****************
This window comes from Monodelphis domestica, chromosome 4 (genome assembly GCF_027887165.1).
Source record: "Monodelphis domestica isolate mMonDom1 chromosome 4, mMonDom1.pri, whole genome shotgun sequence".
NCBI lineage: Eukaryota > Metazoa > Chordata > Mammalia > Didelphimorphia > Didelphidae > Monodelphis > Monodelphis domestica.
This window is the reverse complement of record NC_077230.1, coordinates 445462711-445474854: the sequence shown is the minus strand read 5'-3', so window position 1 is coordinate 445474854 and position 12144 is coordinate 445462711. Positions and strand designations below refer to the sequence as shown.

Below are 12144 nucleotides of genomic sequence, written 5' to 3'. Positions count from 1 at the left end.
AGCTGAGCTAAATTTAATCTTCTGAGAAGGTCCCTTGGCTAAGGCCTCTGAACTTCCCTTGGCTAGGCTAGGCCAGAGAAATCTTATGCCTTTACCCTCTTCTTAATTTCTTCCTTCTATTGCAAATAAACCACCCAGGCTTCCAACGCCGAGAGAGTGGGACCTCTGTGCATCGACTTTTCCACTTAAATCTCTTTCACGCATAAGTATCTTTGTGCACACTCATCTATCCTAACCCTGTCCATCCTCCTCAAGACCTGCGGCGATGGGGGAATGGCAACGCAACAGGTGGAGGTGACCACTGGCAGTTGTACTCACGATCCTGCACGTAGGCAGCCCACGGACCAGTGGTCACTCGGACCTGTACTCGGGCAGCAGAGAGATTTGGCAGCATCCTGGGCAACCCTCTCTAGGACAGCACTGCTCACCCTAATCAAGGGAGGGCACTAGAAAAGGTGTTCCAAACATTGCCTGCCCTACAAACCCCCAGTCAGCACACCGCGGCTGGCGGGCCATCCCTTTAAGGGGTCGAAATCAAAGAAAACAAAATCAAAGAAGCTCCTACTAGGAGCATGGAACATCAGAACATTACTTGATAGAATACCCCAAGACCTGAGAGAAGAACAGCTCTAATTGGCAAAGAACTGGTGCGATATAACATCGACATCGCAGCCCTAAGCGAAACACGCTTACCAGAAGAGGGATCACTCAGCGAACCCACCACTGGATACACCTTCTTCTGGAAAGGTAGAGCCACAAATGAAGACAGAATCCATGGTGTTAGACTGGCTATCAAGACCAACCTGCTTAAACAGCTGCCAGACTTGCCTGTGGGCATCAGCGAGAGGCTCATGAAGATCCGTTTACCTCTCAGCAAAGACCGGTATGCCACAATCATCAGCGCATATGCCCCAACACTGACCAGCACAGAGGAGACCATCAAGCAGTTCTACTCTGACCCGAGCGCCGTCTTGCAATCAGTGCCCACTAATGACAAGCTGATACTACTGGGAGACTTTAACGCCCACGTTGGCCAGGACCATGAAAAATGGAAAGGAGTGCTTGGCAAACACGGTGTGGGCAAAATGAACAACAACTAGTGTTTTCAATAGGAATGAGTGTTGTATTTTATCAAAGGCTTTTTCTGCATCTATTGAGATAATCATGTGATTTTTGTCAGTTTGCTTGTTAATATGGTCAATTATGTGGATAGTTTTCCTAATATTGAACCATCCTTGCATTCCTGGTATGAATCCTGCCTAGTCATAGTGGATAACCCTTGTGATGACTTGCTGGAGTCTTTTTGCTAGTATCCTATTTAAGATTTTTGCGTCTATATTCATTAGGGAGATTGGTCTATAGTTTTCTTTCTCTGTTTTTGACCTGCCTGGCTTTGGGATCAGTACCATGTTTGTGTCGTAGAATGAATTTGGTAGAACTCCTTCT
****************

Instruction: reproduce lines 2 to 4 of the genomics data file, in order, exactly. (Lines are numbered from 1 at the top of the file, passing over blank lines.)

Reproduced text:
Source record: "Monodelphis domestica isolate mMonDom1 chromosome 4, mMonDom1.pri, whole genome shotgun sequence".
NCBI lineage: Eukaryota > Metazoa > Chordata > Mammalia > Didelphimorphia > Didelphidae > Monodelphis > Monodelphis domestica.
This window is the reverse complement of record NC_077230.1, coordinates 445462711-445474854: the sequence shown is the minus strand read 5'-3', so window position 1 is coordinate 445474854 and position 12144 is coordinate 445462711. Positions and strand designations below refer to the sequence as shown.